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MMRDA has challenged the order of a single-judge bench which ruled that the State government agency had no right to decide the fare of the Mumbai Metro
The Mumbai Metropolitan Regional Development Authority (MMRDA) has challenged in the Bombay High Court an order of its single-judge bench holding that the State government agency had no right to decide the fare of the Mumbai Metro rail which connects Versova in the west to Ghatkopar in the east.
The appeal filed by MMRDA, a state agency, is likely to come up for hearing on 7th July before a bench headed by Chief Justice Mohit Shah.
Last week on 24th June, Justice RD Dhanuka had rejected MMRDA’s petition challenging the fares for Mumbai Metro.
MMRDA had pleaded that a minimum fare of Rs9 and maximum fare of Rs13 should be charged for the rail corridor as per the agreement between the parties, while the operator – Mumbai Metro One Private Ltd (MMOPL) – announced higher fares ranging between Rs10 to Rs40.
Justice Dhanuka, in his order, had also asked the government to direct the fare fixation committee (FFC) to expeditiously fix the tariff of the 11.4-km rail corridor.
According to MMRDA, the fares had been decided collectively by all the stake-holders earlier and Reliance Infra, the majority shareholder in MMOPL cannot change them unilaterally without following a due procedure.
Vanashakti, an NGO had filed the petition asking for a direction to the state to prohibit construction within 100 metres of flood level of all rivers, lakes, creeks and 50 metres of tributaries
The Bombay High Court has asked Maharashtra Government to file an affidavit within three weeks declaring its policy on allowing constructions along the banks of rivers, lakes, creeks and tributaries.
The order was given by a bench headed by justices VM Kanade and PD Kode while admitting a public interest litigation (PIL) filed by Vanashakti, a non-governmental organisation (NGO), asking for a direction to the state to prohibit construction within 100 metres of flood level of all rivers, lakes, creeks and 50 metres of tributaries.
Irreparable damage is caused to the environment by creating hindrances on the banks of natural resources such as rivers, lakes, creeks and tributaries by constructing walls or barriers by housing projects, the PIL alleged.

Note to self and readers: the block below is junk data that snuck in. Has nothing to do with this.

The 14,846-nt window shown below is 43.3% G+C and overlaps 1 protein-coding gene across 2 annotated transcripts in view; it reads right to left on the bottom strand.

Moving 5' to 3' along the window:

Referring to a Government notification, the PIL said that as of now there is a ban only on industries from 500 metres to eight kms on either side of rivers. The PIL urged that policy should be changed and this ban should also extend to residential and commercial projects.
The PIL further alleged that a wall running up to two kms had been constructed by a housing project along the banks of river Ulhas, near Dombivali, resulting in changing the course of flood waters of the river. In doing so, many areas have become flood-prone, it said.
The petition said that if such constructions are allowed to continue along the river banks, the lives and properties of the local people would be endangered. Also, there would be no check on sewage going from these projects into the river, the PIL alleged.
The 46 nurses set free by the militants of ISIS are expected to reach Kochi Saturday morning
A group of 46 Indian nurses held captive by Sunni militants of the Islamic State of Iraq and Syria (ISIS) in strife-torn Iraq have been set free and are being brought back home in a special Air India plane which left this evening for Erbil, a non-conflict zone.
The nurses are expected to reach Kochi Saturday morning, officials said on a day of dramatic developments in efforts to end their ordeal.
Air India is sending a Boeing 777 aircraft to bring back 46 nurses and other Indians stranded in strife-torn Iraq.
The Boeing 777 (Long Range), with a seating capacity for about 300 passengers, would shortly take off from Delhi's IGI Airport to Erbil in north Iraqi region of Kurdistan and is likely to return to Kochi on its way back.
Besides the Boeing 777, two Boeing 747 jumbos have been kept ready to fly at short notice, they said, adding that cockpit and cabin crew to operate them were also on standby.
These 46 Indian nurses, who were forced to move out of Tikrit city in Iraq's conflict zone, were on their way to Erbil, a non-conflict area in the country where a team of Indian officials was waiting to receive them. The flight would directly take them to Kochi as most of them are from Kerala.
The nurses were taken by Sunni militants ISIS on Friday from a hospital basement in Tikrit to an undisclosed location.
There were about 10,000 Indians before the start of the serious strife between government troops and Sunni militants, backed by al Qaida. The militants have captured two key cities and are marching towards Baghdad. Hundreds of thousands of Iraqis have been displaced in the fighting that broke out on 10th June.